Cabreros said the BIR is now validating the registration profile of existing FinTech companies, based on the list provided by the SEC and the BSP, and will guide and encourage those which are not yet registered and compliant with their tax obligations.

Dominguez directed Finance Undersecretary Antonette Tionko, who heads the DOF’s Revenue Operations Group (ROG), to be on top of this joint BIR-SEC initiative to broaden the tax base of Fintech-related enterprises by ensuring that these two agencies have “enough regulatory and collection muscle for these digital technology companies.”

Tionko said the BIR and SEC should also coordinate with the Department of Trade and Industry (DTI), which “has done a lot of groundwork on Fintech” and has a list of Philippine companies engaged in this activity.

According to the SEC, FinTech “refers to a software, a service, or a business that provides technologically advanced ways to make financial processes and transactions more efficient compared to traditional methods.”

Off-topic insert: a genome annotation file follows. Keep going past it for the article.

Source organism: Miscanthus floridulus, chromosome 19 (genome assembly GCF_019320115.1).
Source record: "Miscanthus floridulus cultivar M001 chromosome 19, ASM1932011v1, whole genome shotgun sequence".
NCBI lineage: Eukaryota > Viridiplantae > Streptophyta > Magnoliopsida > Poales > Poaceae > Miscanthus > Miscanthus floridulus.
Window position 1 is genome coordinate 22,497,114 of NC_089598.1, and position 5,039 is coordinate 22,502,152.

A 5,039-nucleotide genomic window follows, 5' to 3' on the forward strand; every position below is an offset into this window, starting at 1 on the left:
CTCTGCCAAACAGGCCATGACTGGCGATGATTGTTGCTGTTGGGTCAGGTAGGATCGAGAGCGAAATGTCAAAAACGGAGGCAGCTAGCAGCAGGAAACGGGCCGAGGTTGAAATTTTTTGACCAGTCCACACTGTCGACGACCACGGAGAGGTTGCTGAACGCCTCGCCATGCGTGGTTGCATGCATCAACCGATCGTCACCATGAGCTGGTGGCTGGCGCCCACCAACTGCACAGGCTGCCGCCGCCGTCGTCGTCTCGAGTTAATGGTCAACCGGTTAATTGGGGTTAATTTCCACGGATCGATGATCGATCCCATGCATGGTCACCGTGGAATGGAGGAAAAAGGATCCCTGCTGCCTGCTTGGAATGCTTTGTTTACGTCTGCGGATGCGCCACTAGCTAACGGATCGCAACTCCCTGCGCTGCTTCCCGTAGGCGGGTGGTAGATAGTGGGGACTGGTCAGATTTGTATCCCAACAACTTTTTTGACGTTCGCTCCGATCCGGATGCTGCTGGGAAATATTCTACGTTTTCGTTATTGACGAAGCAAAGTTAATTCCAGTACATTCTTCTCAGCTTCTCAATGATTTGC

These cover operators, issuers and service providers of electronic payments, alternative credit scoring companies, online lending firms, digital banks, virtual asset service companies, play-to-earn platforms, crowdfunding platforms, big data companies, digital advisers, and insurance technology firms, to name a few.

SEC Chairman Emil Aquino said during the same meeting with Dominguez that the Commission has already issued several rules and regulations governing these types of Fintech-related companies, and has shifted several of its services online to make it easy and convenient to register new businesses and track them through the Commission’s electronic mapping system.

Aquino said the SEC will continue to improve its regulatory framework for existing Fintech and emerging Fintech-related businesses by issuing specific guidelines related to these activities and modifying regulations by the addition of Fintech-specific requirements; the placement of Fintech-specific licensing regimes; and ensuring data security, among other initiatives.